Saturday, October 22, 2016

Football Counter-Programming 2016--Week 8

Yeah, I know that I'm diverting a bit from the "style" that I created at the beginning of this season of Counter-Programming. And there is nothing more that I hate than inconsistent style when applied to a completely arbitrary concept. But even if much of the rest of what I do on this blog is meaningless, I should at least try to maintain some standards of expectation.

And yet . . .

Welcome, back everyone to another Saturday of Counter-Programming!

How is your sports avoidance strategies holding up in 2016? I realize that things are harder as Fall starts to settle in, as the leaves blanket the yard, and thoughts turn to Halloween candy and sweaters. But, don't worry! Because if your "Autumn" is anything like the one that I have been experiencing, you might think it is still summer. So, why not take the chance this Saturday afternoon to take a stroll outside? Or cut the grass one more time? Or take up disc golf. (You know that you've always been intrigued by it and wanted to see what it was like.)

But . . . on to today's FC-P topic. And it's time for some #RealTalk . . .

I am developing a fear of falling.

Not falling off of a cliff or falling off of a roof, or even falling off of a ladder--though I definitely do avoid that possibility as much as I can.

No, I'm talking about the everyday stumble. The trip over your own feet. The unexpected faceplant.

If you've known me for a while, I've surely told you the story of my spectacular fall when I was in high school and I was attending a band competition. (I don't want to spend lots of time searching the blog for a post I surely must have written on this topic some time in the past--as I am already later than I want to be with uploading this post.)

But I did find an old post where I describe where this sort of situational vertigo started.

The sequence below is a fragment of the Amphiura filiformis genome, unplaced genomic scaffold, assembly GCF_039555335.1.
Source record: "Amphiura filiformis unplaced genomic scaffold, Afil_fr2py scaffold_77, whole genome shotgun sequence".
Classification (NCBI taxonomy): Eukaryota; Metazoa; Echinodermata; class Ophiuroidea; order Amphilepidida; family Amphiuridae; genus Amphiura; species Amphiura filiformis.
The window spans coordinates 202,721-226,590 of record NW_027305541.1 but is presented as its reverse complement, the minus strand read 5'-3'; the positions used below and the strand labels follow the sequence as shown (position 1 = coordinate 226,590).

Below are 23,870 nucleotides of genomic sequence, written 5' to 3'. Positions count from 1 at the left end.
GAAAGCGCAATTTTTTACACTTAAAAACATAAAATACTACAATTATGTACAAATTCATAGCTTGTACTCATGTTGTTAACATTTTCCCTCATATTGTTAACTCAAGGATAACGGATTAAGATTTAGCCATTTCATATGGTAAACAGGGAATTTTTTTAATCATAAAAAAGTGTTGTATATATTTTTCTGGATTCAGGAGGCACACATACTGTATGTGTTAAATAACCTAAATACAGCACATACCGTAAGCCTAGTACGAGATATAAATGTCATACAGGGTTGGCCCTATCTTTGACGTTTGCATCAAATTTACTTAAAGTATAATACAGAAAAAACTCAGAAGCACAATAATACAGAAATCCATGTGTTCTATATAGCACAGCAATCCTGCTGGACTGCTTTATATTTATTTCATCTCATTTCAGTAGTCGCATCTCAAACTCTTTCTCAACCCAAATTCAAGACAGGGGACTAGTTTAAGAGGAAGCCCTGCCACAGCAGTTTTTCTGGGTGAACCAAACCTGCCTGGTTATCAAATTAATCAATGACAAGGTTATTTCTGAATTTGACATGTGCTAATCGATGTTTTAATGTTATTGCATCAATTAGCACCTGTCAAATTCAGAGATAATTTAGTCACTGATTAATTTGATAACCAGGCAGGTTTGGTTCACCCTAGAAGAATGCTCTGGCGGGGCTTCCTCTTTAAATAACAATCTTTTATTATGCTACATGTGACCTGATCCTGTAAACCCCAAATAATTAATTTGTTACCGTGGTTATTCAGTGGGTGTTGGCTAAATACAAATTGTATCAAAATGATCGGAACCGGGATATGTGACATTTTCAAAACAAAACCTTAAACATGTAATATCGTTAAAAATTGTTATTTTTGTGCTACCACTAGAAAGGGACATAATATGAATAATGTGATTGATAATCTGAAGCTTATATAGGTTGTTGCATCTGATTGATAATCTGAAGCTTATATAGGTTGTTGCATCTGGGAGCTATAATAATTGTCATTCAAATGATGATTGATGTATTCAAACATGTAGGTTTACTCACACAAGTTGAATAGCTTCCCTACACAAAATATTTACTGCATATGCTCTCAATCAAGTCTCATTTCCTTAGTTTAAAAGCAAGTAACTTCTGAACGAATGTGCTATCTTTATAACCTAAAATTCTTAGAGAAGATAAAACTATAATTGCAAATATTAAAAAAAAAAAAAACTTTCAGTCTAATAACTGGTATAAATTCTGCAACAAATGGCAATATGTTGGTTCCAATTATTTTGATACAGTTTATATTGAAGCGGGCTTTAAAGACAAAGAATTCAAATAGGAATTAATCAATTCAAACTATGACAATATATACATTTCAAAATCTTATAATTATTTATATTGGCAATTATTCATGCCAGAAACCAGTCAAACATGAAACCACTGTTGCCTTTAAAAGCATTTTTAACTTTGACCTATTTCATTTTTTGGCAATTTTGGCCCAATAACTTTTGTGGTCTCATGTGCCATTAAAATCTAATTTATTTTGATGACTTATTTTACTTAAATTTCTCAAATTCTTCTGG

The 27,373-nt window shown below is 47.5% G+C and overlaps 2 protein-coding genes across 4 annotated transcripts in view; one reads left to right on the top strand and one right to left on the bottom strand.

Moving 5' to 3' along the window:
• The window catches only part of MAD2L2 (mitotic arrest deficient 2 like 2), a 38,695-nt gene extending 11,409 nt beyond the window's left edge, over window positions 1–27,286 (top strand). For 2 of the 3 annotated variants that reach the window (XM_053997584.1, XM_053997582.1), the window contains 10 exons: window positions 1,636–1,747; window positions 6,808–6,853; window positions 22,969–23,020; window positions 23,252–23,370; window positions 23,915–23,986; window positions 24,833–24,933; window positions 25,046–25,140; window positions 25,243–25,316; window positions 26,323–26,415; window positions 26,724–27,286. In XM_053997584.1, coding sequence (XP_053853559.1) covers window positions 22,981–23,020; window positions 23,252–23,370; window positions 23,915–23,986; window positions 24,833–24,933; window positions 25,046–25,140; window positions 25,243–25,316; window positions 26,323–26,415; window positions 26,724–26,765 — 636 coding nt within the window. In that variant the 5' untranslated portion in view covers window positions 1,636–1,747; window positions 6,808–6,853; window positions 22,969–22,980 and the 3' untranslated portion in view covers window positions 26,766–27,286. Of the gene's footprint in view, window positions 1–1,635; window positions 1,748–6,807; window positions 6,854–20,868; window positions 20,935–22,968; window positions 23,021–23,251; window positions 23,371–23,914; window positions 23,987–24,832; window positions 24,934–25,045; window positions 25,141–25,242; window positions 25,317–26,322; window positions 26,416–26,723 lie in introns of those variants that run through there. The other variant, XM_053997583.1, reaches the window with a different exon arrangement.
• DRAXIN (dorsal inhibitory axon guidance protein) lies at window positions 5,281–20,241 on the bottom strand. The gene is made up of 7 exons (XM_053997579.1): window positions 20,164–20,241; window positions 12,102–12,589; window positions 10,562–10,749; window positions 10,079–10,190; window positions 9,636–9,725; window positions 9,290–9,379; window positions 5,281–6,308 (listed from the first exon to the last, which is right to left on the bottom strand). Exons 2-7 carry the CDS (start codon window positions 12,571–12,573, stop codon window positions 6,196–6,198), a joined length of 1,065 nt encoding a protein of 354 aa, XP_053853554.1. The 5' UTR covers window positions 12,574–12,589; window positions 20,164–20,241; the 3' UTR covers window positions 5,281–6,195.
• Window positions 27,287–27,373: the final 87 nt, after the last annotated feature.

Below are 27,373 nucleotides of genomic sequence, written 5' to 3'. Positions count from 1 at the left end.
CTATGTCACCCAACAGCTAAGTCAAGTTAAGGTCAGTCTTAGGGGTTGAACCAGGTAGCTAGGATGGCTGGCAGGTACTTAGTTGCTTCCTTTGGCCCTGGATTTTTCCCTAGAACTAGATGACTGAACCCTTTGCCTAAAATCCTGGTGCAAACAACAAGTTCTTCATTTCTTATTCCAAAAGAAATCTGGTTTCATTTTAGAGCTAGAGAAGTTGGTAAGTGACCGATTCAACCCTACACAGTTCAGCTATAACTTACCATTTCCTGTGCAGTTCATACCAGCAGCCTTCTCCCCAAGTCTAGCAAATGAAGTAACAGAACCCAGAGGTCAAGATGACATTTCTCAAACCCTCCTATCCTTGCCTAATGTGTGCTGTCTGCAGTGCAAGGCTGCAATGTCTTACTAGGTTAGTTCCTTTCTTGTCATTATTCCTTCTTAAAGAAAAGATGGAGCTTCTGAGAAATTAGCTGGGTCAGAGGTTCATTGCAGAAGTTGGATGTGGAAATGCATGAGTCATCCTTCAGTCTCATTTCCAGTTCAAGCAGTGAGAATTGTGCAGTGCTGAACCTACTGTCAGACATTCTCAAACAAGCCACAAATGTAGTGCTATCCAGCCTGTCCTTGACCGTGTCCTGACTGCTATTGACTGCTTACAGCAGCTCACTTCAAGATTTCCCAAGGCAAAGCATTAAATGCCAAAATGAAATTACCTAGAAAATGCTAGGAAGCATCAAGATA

It is not a persistent, all-the-time sort of fear. But there are these times when I focus on it more. As I said in that previous post--when I am walking in the cafeteria with a tray and part of my brain is devoted to balancing. And especially when I am walking across open spaces with a tray and my brain suddenly realizes that (if worst comes to worst) I would not have something right beside me to grab hold of.

(Do you know where I feel this most acutely? In those wide-open circular areas at the mall, where hallways converge and there are escalators? Do you know what I'm talking about? Places where there is just . . . space? Sometimes, I get an extra hitch in my gait when I hit one of those areas. My brains just sort of wakes up for a minute and makes me aware of things. And my leg muscles sort of cramp up for a step or two.)

I always wonder what that looks like to someone else. Can they notice it?

The other place where I've been bothered by it most often is walking on sidewalks. (Especially when I was walking downtown recently or last Spring when we visited Savannah and went walking on River Street. So many uneven cobble stones everywhere!) Sidewalks are full of seams and uneven borders and shifted planes and well, it is just a problem! But I am trying to take more walks--both for my health and to confront this psychological block and force it out of existence.

That is my strategy at the moment--confront and overcome. Just walk it out of existence or learn to ignore it--like I try to ignore my double-vision when it is getting to be a problem.

I admit that when my vertigo in the office cafeteria was really causing me concern a few years ago, I started to investigate whether I should visit a psychologist. I waded into the HR Benefits site at work to see if I could find anything that made any sort of logical sense. But the problem became more manageable after that and I didn't go much further with my investigation. I guess I could go back to it if needed, but for now I think I am okay.

As long as I stay upright. When I get a bit older and the specter of broken bones becomes more of a problem? Well, I guess we'll see. If I join the gym and get stronger, maybe I can gain more overall body control and learn to handle things in different ways still.

I guess I'll keep you updated if necessary. But until then, remember--absolutely EVERYONE cares if your primary field goal kicker is guilty of domestic violence. So, don't act like we don't have an opinion on that subject. Just cut that jackass from your team and move on.

See you next weekend with more Football Counter-Programming!

No comments: